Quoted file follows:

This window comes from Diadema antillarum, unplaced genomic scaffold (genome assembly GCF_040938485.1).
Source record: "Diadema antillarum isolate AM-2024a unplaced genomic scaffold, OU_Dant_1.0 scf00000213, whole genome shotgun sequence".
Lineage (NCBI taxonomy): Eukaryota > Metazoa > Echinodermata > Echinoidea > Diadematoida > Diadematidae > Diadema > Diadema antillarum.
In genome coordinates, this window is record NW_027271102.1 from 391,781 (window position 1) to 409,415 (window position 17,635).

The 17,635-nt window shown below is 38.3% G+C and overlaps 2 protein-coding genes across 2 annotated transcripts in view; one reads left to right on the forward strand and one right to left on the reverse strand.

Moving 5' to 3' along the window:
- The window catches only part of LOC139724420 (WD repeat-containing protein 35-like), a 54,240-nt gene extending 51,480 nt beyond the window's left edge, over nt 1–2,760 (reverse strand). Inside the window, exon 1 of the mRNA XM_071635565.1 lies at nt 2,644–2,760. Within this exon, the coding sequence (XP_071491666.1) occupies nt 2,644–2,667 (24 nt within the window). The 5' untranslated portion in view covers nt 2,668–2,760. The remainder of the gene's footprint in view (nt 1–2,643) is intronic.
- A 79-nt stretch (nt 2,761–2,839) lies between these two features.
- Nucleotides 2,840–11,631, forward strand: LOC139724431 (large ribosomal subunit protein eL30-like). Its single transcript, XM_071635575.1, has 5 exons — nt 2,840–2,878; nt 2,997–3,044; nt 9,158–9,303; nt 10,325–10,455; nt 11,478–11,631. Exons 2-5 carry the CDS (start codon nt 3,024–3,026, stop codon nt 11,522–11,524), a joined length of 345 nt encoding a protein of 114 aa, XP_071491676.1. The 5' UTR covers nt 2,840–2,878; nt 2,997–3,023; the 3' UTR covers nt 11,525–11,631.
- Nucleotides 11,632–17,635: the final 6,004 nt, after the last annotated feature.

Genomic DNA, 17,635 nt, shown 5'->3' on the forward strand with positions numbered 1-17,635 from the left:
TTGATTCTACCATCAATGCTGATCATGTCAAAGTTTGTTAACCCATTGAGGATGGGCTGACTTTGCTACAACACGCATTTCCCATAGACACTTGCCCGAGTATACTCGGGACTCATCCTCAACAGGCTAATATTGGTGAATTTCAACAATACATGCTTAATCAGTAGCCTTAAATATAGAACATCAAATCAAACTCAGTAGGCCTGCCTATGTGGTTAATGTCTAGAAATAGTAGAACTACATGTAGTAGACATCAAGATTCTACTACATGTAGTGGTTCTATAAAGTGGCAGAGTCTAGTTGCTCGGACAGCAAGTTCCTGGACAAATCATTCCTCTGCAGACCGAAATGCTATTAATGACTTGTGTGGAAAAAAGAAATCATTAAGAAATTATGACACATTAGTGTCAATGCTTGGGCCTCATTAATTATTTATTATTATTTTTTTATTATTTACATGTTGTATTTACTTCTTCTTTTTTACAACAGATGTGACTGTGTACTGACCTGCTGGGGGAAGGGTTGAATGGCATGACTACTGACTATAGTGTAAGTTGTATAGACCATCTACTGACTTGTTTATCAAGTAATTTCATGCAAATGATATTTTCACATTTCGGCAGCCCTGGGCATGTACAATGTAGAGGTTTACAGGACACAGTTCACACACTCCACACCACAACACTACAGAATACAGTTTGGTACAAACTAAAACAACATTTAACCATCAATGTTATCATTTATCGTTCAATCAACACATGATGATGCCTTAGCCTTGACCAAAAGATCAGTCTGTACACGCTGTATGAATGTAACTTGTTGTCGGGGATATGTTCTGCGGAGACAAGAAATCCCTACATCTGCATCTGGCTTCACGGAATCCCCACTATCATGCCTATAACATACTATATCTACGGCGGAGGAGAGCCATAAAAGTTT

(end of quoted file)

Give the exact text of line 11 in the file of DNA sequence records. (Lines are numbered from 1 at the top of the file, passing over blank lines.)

Genomic DNA, 17,635 nt, shown 5'->3' on the forward strand with positions numbered 1-17,635 from the left: